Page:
Commissioner Doyle’s Remarks before World Trade Association Members
Prepared Remarks of William P. Doyle
Commissioner, U.S. Federal Maritime Commission
World Trade Association Luncheon and SeaLand Atlántico Announcement
February 17, 2016
Governor Wolf, Lt. Governor Stack, Chairman Sweeney, SeaLand CEO Craig Mygatt, Packer Marine Terminal CEO Tom Holt and Mexico Consul Carlos Cabrales – Today is a great day for Philadelphia and the communities of Altamira and Veracruz in Mexico.
I am so pleased to be here today talking about the reemergence of SeaLand and its all water Atlántico service. So good to be welcoming-in a former employer of mine – the Holt family. And great to be talking about the North – South trade which includes all of the Americas.
This folks, is a perfect example of a government-labor-private sector partnership of interests all pulling in the same direction. Congrats!
Everyone in the shipping business is trying to move their goods and products to the population oval. The population oval is the East Coast of the U.S. It is the world’s most concentrated consumer base. It extends from the lower Mid-Atlantic – out to the Great Lakes/Midwest region and up through New England and into Canada. Philadelphia is the epicenter of the population oval!
This port, no doubt was chosen by SeaLand as the hub for this new Atlántico service because of its location. Because of its expert labor workforce. Because of its stevedoring services experience. Because of its refrigerated warehousing space. And, because of the drive of the Philadelphia metro business community and Ship Philly First.
Freight rates are low in the container trade. The mega-ships are struggling to hold their freight rates. And, the owners of these mega-ships are setting up subsidiaries or tasking their business development departments to find new trade route – trade routes that can move cargo on smaller ships with businesses that move less total output of containers per year. That means trade between Mexico, Central America and South America. SeaLand is onto it and its parent Maersk Line is watching—so, help make it work!
This Atlántico service can move produce faster to the Philadelphia region than it can move by truck. Carrying the produce by long-haul truck is arduous—drivers have to switch at the U.S. – Mexico border; and the fruit and veggies can get damaged on the haul. But, that produce can arrive to markets in and around Philadelphia and the Mid-Atlantic U.S. 5 days earlier by ship than by truck. That means fresher fruit, and five more days of shelf life at the grocery store!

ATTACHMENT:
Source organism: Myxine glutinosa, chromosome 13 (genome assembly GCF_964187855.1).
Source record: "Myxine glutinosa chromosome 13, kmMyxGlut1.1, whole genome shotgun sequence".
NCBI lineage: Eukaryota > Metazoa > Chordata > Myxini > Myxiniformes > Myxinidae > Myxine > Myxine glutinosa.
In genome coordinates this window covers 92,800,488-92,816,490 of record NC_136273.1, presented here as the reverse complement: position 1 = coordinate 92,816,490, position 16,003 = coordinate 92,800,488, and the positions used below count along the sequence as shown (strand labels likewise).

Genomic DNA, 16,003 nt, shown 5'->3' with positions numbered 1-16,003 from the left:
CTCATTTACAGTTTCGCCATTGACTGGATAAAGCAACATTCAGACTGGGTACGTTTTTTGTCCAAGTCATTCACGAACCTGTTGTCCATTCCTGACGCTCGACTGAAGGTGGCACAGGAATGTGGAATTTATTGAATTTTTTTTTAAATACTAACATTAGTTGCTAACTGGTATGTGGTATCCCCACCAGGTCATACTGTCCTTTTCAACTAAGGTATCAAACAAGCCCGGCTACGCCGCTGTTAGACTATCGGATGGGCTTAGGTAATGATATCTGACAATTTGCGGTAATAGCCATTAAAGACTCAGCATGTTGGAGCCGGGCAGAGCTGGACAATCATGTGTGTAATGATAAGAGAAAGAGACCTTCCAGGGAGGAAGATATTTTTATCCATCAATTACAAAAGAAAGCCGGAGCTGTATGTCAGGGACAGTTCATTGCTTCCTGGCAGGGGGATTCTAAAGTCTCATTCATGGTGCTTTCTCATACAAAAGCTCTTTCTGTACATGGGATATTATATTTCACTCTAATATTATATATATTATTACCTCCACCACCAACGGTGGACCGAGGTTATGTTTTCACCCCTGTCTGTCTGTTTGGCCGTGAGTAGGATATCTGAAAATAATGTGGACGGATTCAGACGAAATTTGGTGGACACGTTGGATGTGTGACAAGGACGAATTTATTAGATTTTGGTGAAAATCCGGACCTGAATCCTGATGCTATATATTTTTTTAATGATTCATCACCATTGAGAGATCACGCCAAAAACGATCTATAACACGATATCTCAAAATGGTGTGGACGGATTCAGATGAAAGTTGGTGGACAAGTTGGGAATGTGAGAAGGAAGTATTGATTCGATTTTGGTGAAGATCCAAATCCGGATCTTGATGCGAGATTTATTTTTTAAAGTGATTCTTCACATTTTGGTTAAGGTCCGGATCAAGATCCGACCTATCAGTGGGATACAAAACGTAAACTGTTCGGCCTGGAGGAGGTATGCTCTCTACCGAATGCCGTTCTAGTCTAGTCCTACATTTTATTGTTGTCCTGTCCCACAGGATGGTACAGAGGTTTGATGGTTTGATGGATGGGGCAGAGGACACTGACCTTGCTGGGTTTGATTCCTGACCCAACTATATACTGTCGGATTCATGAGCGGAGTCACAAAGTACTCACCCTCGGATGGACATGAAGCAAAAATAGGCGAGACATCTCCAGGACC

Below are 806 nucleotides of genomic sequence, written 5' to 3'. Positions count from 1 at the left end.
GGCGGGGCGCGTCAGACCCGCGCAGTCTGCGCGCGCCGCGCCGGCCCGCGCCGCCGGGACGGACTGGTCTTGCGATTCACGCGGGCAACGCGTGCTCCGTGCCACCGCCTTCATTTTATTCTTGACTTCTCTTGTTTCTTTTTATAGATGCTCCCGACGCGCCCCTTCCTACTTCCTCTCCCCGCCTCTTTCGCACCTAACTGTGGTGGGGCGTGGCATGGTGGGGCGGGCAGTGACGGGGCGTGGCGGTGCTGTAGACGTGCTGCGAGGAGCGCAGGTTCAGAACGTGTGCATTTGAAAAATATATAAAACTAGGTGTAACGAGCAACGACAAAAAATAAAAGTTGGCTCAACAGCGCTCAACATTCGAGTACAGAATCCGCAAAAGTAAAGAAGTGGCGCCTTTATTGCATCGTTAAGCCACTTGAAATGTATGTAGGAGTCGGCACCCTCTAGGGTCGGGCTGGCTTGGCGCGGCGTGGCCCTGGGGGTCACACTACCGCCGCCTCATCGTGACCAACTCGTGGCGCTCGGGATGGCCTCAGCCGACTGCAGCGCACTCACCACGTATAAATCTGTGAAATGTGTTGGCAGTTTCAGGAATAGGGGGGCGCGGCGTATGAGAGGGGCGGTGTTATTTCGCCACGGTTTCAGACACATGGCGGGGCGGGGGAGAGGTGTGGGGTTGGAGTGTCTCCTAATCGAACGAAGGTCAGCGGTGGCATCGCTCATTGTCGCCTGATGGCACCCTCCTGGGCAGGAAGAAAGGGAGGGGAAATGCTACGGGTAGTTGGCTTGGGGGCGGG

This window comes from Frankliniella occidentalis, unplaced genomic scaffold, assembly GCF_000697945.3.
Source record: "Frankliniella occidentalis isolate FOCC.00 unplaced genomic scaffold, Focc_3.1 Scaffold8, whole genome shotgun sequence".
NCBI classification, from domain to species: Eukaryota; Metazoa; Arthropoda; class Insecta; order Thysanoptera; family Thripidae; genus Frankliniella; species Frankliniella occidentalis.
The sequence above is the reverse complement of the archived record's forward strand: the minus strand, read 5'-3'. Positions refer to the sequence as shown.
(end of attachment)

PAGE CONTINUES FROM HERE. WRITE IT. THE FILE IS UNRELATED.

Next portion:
I’d like to discuss the environmental benefits of the Atlántico service. Don’t discount this fact. One container carried by truck from Mexico City to the Mid-Atlantic burns on average an equivalent base amount of 350 gallons of diesel fuel per trip. Carrying the same container on a SeaLand ship would have a burn rate of about 50 gallons per trip. A truck carries one container. A ship in this Atlántico trade can carry close to 600 containers. That’s a win, the carbon emissions are significantly reduced.
As I said, I am very pleased to be here today. My background includes that of an officer in the U.S. Merchant Marine. I sailed on ships in and out of Philadelphia long before I became a Commissioner with the U.S. Federal Maritime Commission. In fact, I worked on ships that were owned and operated by the Holt family. Tom Holt, Jr. and his family are not only terminal operators but they were also shipowners up to the early 2000’s. I worked as an engineer on his ships – in the Philadelphia – Puerto Rico trade. Jobs on the ships helped me get through, and pay for law school. Congratulations Mr. Holt on the Packer Marine Avenue Terminal landing the Atlántico service. It’s all about jobs, jobs, jobs!
In order for this service to work everyone in the business community must pitch-in. The ship needs to increase its cargo volume. You heard SeaLand’s CEO Craig Mygatt a few minutes ago – “help us make this work, shippers, fill the ship.”
Finally, I would like to discuss this year, “2016”, for a moment—this year marks a monumental year of maritime significance. Sixty years ago, like today, there was a need to find a more efficient and faster means of transporting goods. This April will mark the 60th anniversary of the world’s first transit of commercial containerized cargo. Yes, on April 26, 1956, the first commercial carriage of 58 containers moved by ship from New Jersey to Houston, Texas. The ship was the SS IDEAL X and it was a converted World War II, T2 tanker. The idea guy behind the carriage of containers by water was Malcom McLean and his company was SeaLand!
Look at the world today, and imagine it without containerization.
Welcome back SeaLand!
Let’s get everyone working! Thank you.